I’m not even sure I’ll change my protocol after this. It obviously didn’t show up just this year, at my place.I vaccinate at around 3 months of age and would be shocked if we lost a calf to blackleg in those first few months of life. And yes, we have blackleg in our soil. We were late vaccinating some years ago and lost 6 or 7 calves.
opposite, it's wet. I hear either climate can cause it.Is it dry where you are? My vet told me its all over the ground and that when its dry and grass is grazed down, they can pick it up. We had one get it in a drought year right outside our windows. We were sitting eating lunch and saw a calf, too young really for the vaccine, fall down. We took it to the vet because it seemed really weird and came on fast. Vet did some major antibiotic infusions, shots, IV, oral..... he saved the calf and told us its very rare to save one but since we saw the calf as it was getting sick, that helped.....
One way to tell is the animal will have bubbles under the skin-best to give everyone in that pen a shot of penicillin. I had one die from it when I first started farming and that is what our vet did.Cruising for an internet beatdown here, but places like this are for people to learn.
I always vaccinate. Here's my normal protocol......When I get 2/3rd done calving, I give the first round. When I get done calving, I give those their second, and the late borns their first. Then, I catch em all again, worm again, and give the late borns their last dose.
Couple Saturdays ago, I worked the calves. Wasn't a blackleg shot in this town, and the vet closed at noon. (I know failure to plan ahead does not constitute an emergency) . I ordered some, and went ahead with everything else. Went with individual tetanus shots (I also know I should wait a couple weeks).
With the blackleg vaccine in my fridge, they start dropping. I've never lost one to blackleg, but I have my suspicions (take one to the lab). While waiting for results, I vaccinate. Personally never heard of 2 month old calves getting it, but that don't mean it won't happen.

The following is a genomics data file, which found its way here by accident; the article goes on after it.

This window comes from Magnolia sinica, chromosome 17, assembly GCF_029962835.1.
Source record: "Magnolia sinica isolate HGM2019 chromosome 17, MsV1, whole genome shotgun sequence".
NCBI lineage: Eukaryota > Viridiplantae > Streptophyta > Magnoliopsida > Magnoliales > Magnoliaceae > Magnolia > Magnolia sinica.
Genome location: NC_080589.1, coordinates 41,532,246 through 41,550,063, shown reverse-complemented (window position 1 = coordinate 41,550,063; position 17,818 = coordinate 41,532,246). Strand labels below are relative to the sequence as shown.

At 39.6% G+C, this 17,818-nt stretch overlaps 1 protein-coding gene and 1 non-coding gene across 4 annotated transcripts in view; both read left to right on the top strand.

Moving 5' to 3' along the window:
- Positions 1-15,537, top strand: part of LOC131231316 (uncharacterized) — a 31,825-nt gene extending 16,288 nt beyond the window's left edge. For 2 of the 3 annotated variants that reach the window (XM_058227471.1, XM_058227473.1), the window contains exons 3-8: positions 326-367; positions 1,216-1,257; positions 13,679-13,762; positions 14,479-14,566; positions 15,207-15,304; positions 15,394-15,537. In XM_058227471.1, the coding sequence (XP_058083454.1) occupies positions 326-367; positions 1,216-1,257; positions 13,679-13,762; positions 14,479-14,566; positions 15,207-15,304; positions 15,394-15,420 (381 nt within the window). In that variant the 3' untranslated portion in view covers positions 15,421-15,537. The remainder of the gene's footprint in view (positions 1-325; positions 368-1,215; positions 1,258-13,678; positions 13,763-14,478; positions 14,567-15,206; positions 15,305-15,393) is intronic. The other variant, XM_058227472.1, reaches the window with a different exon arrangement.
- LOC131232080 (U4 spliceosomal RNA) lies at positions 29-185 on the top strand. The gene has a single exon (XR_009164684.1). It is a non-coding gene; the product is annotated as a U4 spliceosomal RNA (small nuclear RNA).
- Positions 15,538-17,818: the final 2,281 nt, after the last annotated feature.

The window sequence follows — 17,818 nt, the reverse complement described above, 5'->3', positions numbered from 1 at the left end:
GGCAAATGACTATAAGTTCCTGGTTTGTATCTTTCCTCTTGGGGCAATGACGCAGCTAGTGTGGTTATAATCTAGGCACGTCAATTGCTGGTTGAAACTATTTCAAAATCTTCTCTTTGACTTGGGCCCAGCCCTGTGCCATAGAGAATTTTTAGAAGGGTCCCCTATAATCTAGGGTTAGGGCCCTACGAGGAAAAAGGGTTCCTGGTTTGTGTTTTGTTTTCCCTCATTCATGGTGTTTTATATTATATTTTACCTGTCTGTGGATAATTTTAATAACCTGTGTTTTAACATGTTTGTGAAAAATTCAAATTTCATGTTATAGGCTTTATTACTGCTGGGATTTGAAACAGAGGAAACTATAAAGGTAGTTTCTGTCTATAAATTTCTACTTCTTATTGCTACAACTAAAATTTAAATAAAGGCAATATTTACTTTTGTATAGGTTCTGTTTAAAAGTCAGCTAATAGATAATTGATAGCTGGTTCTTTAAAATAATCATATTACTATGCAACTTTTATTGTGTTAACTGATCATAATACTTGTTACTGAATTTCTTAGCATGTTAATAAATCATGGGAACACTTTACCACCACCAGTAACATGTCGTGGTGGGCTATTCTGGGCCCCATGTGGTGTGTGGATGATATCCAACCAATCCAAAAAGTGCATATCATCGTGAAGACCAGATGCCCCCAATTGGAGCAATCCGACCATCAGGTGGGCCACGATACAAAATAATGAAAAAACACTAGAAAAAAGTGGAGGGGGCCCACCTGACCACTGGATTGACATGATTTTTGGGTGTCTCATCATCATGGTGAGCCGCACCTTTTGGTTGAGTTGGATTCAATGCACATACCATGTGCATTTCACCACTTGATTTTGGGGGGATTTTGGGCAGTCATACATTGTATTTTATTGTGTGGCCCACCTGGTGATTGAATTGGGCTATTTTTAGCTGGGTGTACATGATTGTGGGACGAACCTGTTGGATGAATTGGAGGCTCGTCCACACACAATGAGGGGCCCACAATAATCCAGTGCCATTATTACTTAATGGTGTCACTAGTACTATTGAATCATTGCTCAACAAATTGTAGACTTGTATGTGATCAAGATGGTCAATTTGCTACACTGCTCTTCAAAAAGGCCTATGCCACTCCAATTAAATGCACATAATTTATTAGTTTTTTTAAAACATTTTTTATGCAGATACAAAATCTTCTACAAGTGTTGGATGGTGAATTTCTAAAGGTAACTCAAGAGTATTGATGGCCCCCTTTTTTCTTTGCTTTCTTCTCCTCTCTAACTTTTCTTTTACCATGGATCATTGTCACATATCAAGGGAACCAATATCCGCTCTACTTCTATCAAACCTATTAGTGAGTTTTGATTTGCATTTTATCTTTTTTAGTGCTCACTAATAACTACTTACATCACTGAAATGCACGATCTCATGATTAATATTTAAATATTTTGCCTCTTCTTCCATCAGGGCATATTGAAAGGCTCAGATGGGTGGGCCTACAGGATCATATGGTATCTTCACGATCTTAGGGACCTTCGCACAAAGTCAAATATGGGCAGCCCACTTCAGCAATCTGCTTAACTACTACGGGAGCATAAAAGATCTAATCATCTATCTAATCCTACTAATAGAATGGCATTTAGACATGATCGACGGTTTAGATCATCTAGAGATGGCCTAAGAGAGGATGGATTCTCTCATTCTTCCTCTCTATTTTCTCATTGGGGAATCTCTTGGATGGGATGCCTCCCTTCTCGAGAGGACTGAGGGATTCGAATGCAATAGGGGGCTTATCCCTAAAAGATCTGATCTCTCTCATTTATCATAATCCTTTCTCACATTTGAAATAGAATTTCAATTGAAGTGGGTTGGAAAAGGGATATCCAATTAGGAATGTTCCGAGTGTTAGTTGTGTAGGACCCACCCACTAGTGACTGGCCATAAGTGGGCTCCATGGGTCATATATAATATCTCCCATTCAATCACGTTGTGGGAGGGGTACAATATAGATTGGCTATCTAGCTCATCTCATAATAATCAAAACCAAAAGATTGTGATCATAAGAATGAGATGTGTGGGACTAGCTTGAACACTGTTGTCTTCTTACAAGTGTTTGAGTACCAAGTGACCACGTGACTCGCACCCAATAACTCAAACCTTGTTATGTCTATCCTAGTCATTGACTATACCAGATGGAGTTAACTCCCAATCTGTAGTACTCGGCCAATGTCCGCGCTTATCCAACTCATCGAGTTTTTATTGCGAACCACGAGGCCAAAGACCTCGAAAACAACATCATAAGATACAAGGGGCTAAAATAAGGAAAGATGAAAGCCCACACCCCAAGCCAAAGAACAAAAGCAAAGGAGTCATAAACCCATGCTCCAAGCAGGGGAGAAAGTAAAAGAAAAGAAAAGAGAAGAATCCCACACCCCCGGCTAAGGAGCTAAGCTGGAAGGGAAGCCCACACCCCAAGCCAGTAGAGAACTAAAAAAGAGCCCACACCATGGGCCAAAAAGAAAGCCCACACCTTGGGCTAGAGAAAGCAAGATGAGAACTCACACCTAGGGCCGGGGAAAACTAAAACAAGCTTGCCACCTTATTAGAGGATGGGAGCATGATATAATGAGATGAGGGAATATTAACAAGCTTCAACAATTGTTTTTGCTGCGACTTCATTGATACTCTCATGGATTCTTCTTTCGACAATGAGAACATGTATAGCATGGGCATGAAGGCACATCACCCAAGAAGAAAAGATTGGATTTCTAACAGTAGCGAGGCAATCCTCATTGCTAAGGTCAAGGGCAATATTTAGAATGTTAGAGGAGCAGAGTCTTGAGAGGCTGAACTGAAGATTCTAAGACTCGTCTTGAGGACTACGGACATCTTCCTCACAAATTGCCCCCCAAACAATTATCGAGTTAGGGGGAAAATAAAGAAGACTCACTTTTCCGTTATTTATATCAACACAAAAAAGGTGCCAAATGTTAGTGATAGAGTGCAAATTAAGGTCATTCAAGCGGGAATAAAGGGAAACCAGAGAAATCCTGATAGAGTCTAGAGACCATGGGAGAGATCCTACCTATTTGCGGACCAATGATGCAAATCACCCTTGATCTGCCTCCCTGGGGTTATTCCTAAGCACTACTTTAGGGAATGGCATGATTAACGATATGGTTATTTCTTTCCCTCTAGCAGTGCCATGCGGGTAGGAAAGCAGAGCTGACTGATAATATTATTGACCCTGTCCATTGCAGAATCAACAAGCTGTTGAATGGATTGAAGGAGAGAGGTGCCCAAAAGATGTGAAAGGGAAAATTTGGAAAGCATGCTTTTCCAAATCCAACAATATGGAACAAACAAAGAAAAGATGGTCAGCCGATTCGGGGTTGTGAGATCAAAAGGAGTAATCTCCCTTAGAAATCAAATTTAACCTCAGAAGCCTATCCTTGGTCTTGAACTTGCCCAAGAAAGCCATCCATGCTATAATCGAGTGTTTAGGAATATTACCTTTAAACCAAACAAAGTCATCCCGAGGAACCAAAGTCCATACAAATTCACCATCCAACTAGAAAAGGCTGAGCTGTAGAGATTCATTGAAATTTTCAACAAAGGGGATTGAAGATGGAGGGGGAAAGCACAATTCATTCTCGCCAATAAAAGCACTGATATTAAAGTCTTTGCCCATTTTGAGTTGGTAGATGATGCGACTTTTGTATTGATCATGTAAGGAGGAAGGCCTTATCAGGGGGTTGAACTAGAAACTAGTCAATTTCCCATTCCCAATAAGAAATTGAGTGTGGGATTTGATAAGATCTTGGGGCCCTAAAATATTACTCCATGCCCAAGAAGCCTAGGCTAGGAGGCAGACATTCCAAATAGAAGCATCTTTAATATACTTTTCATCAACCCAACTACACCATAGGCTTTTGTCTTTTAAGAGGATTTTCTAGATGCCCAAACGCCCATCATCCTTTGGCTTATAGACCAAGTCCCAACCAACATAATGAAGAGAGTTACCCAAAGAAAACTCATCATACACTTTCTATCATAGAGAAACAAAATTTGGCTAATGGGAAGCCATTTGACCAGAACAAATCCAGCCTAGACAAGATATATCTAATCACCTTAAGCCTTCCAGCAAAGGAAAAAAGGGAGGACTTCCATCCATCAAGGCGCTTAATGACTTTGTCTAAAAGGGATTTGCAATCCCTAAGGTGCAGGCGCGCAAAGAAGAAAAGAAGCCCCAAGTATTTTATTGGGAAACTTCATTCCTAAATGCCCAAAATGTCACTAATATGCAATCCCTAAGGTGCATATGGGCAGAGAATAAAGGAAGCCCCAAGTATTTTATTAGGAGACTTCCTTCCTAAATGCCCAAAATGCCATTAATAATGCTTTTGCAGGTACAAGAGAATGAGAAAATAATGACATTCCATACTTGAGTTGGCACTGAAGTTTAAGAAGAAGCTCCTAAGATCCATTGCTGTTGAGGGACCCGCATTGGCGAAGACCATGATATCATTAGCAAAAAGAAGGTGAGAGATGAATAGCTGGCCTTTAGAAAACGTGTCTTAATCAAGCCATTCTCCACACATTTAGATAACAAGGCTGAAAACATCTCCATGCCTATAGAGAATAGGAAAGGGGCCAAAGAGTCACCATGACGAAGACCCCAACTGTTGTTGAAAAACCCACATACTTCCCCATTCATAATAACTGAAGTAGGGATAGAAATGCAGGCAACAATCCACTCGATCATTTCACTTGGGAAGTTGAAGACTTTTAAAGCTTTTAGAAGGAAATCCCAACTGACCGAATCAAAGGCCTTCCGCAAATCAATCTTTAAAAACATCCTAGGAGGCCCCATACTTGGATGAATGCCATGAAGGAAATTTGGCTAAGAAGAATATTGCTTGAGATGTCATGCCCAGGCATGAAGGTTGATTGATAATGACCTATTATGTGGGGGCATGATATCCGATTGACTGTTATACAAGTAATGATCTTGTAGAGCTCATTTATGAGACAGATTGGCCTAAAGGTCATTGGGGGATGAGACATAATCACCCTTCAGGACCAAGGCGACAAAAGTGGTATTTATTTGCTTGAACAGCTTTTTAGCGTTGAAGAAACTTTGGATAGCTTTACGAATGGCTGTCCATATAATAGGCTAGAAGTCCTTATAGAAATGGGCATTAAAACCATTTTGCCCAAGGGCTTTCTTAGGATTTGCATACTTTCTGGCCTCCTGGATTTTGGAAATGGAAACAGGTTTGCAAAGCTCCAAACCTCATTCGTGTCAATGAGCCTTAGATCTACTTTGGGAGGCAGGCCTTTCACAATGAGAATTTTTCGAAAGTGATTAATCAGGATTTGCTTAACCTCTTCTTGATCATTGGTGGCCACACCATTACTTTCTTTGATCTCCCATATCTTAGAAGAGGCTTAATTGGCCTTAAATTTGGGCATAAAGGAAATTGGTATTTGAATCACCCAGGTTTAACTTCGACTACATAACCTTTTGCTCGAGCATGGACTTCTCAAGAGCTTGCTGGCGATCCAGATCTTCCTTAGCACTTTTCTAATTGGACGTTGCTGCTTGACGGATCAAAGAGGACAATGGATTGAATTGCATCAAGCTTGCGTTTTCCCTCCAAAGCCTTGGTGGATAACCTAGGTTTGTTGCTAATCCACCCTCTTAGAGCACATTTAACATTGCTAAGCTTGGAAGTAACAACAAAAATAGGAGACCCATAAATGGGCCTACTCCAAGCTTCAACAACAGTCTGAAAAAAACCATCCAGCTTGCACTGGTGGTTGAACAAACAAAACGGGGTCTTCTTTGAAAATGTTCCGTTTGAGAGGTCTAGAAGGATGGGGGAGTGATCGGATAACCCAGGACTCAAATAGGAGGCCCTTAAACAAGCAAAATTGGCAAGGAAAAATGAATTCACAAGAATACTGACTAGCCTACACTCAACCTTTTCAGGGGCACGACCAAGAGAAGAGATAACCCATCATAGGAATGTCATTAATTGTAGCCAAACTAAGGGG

Could I have managed the situation better? Was it avoidable? Takes a bunch of "ifs" to answer those questions. I know "if" frogs had pockets, they'd carry guns and shoot snakes. I do find great solice in that.
Pretty much every vaccine I've seen from 8 way to BVD says to give a booster annually, and you need to time it to where the calves are bred at the time to give passive immunity.I used to think that cows that had been properly vaccinated as calves were good for life. But... I've seen cows with good calfhood vaccination histories die with classic blackleg lesions ... and almost all were in an estrus synch program. Seen enough of them, that we started boostering adult cows in our herd every 3 years or so... it's cheap insurance.
Not all cases will have crepitance (bubbles) that you can feel under skin or in deep muscle tissues. I've posted a bunch that had lesions only in the heart or diaphragm. Even if you cut into big muscle masses in the limbs, you could miss the diagnosis... most will have lesions in big muscle masses - with the characteristic dry, red-black appearance and separation of muscle fibers by gas bubbles, with a characteristic 'rancid butter' smell... but not all... if you don't look at heart, diaphragm, tongue, on those, you may miss it.
Why do you think we see black leg in some, but not all, animals in the same program and the same environment ?It's everywhere. If you've never had a case... your time is coming, eventually.
Typically, we see it worst here (I live in the same county as Bigfoot) when it gets hot and dry, but heavy rains and temporary inundations may also increase exposure due to coating forages with silt/soil.
Was it a test?Back when i was 15, i saw my first dead calf. I had just started dating my now husband. When i got to his house, they had just found a big dead steer.. My husband worked for a vet and said it was blackleg. He showed me how to feel bubbles under the skin. I still remember that like it was yesterday.